After briefly experimenting with crypto in 2017, Goldman Sachs is reopening its crypto trading arm. The Wall Street giant reported nearly 40% of clients have exposure to crypto. Speaking on a podcast, the bank’s global head of digital assets noted “huge” institutional demand and said the bank would initially have a “narrow” focus on areas including Bitcoin futures.  Also in the news:

  • Norwegian oil-industry billionaire Kjell Inge Rokke announced a new Bitcoin-investment company with an initial $58 million purchase. “Bit­coin may still go to zero. But it can also become the core of a new monetary ­architecture,” he said in a shareholder letter. “Peo­ple who know the most about Bit­coin be­lieve its fu­ture success is near­ly inevitable.”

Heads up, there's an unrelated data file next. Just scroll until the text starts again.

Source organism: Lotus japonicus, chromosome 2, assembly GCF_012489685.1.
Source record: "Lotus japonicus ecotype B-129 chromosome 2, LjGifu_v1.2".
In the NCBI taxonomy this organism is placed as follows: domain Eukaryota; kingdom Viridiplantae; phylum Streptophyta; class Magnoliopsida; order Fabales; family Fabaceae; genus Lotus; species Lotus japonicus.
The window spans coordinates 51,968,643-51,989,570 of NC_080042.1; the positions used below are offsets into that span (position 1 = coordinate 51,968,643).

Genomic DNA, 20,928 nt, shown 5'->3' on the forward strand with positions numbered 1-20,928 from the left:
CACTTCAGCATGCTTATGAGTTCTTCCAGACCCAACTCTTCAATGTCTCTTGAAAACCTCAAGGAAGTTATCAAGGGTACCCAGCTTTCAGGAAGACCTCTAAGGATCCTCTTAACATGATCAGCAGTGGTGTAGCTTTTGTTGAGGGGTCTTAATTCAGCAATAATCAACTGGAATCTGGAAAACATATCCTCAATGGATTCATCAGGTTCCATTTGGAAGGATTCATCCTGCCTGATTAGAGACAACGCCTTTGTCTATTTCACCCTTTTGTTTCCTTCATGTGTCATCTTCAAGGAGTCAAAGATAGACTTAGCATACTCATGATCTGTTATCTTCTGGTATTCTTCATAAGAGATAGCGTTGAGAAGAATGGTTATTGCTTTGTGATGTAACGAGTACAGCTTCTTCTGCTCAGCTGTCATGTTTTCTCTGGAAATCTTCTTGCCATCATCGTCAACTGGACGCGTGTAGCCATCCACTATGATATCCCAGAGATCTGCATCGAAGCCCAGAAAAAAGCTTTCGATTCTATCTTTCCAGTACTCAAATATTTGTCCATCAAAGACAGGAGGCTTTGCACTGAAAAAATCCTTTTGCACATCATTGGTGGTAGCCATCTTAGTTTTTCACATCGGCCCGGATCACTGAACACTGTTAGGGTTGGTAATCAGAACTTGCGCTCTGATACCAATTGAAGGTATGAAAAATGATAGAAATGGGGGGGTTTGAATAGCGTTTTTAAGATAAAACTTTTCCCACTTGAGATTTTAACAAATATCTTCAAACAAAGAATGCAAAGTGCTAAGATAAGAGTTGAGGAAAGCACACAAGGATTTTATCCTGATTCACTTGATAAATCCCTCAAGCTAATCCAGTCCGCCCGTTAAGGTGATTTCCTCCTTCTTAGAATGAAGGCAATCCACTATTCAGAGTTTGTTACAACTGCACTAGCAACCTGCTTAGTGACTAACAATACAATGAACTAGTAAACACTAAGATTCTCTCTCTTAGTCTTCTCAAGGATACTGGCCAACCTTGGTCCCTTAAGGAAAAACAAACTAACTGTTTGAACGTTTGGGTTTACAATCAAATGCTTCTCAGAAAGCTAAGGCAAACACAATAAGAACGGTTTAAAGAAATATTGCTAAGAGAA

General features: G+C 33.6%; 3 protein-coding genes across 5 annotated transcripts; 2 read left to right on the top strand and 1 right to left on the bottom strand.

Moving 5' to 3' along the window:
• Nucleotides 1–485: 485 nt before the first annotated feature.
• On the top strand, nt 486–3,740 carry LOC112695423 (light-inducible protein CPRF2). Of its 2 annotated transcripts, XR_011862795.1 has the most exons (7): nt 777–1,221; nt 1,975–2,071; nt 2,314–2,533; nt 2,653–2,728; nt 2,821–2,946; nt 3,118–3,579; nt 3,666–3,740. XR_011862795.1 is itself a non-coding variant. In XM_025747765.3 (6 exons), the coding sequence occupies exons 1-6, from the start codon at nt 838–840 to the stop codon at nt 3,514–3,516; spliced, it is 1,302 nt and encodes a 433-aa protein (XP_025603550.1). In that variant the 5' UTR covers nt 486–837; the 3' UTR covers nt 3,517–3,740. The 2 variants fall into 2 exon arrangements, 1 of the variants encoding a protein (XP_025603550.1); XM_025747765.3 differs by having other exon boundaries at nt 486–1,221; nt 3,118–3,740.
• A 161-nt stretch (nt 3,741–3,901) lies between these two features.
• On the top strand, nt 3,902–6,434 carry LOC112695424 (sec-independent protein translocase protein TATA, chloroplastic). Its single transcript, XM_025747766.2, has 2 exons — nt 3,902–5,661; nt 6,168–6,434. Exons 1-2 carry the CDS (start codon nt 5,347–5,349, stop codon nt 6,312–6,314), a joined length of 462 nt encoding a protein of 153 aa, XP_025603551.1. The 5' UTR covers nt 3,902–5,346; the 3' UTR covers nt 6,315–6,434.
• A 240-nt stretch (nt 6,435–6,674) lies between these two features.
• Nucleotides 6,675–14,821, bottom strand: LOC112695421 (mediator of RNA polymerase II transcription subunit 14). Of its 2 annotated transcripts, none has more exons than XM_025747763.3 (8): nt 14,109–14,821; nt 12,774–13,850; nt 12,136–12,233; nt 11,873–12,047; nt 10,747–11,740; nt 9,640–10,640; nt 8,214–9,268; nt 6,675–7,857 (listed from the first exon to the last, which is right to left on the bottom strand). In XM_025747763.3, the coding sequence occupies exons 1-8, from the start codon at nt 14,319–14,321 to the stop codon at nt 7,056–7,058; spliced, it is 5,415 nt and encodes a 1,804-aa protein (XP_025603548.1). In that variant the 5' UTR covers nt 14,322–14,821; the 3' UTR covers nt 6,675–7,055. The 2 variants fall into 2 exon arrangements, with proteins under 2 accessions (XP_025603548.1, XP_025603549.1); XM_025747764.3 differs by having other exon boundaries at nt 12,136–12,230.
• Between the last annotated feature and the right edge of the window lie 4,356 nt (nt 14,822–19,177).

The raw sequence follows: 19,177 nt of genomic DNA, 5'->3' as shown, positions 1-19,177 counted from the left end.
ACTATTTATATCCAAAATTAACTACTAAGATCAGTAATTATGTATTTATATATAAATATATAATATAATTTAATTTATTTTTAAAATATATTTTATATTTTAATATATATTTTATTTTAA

• Paypal, which began offering limited crypto trading to U.S. customers last year, announced plans to acquire a Tel Aviv, Israel-based digital-asset startup called Curv that focuses on crypto security. In a statement, Paypal said that the Curv team would become part of a new business unit focused on blockchain and crypto.

Poll: 61% of Americans don’t understand crypto

According to a recent Harris poll, nine out of ten Americans have heard of cryptocurrencies, but 61 percent have little or no understanding of how they work. Some interesting takeaways as reported by Bloomberg:

  • 10 percent of those familiar with crypto regularly make purchases with it.

  • 58 percent of crypto-familiar Gen Z respondents (ages 18 to 24) said “digital currencies were very or somewhat legitimate as a form of payment.”

  • 69 percent of millennials (ages 25 to 40) agreed.

  • Looking to increase your crypto IQ? Check out Coinbase Learn, our guide for newcomers to the crypto world.

The global picture

India, which has been considering legislation that could ban cryptocurrencies in the world’s second-biggest nation, may be reconsidering. “We want to make sure that there is a window available for all kinds of experiments which will have to take place in the crypto world,” said finance minister Nirmala Sitharaman on March 5. “We are not closing our minds.”